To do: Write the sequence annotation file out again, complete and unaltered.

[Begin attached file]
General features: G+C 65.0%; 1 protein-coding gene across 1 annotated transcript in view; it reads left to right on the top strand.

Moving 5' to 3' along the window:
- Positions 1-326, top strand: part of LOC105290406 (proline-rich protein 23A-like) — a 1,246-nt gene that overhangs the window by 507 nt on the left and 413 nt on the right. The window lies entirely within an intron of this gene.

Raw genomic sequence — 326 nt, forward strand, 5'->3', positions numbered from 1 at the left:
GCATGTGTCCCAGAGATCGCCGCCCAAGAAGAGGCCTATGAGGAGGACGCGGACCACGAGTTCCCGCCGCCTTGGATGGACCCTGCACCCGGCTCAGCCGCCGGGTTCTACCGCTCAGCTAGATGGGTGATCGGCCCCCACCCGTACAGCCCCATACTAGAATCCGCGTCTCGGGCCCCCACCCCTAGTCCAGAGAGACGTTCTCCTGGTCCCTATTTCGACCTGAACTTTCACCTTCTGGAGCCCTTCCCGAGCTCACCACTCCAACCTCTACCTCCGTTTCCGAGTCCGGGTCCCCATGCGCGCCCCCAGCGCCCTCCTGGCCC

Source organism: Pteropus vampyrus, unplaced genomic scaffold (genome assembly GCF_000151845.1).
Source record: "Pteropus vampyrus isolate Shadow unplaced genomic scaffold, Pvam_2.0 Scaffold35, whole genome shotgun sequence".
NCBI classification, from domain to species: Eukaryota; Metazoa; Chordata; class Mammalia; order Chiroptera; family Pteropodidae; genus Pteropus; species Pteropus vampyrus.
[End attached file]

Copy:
General features: G+C 65.0%; 1 protein-coding gene across 1 annotated transcript in view; it reads left to right on the top strand.

Moving 5' to 3' along the window:
- Positions 1-326, top strand: part of LOC105290406 (proline-rich protein 23A-like) — a 1,246-nt gene that overhangs the window by 507 nt on the left and 413 nt on the right. The window lies entirely within an intron of this gene.

Raw genomic sequence — 326 nt, forward strand, 5'->3', positions numbered from 1 at the left:
GCATGTGTCCCAGAGATCGCCGCCCAAGAAGAGGCCTATGAGGAGGACGCGGACCACGAGTTCCCGCCGCCTTGGATGGACCCTGCACCCGGCTCAGCCGCCGGGTTCTACCGCTCAGCTAGATGGGTGATCGGCCCCCACCCGTACAGCCCCATACTAGAATCCGCGTCTCGGGCCCCCACCCCTAGTCCAGAGAGACGTTCTCCTGGTCCCTATTTCGACCTGAACTTTCACCTTCTGGAGCCCTTCCCGAGCTCACCACTCCAACCTCTACCTCCGTTTCCGAGTCCGGGTCCCCATGCGCGCCCCCAGCGCCCTCCTGGCCC

Source organism: Pteropus vampyrus, unplaced genomic scaffold (genome assembly GCF_000151845.1).
Source record: "Pteropus vampyrus isolate Shadow unplaced genomic scaffold, Pvam_2.0 Scaffold35, whole genome shotgun sequence".
NCBI classification, from domain to species: Eukaryota; Metazoa; Chordata; class Mammalia; order Chiroptera; family Pteropodidae; genus Pteropus; species Pteropus vampyrus.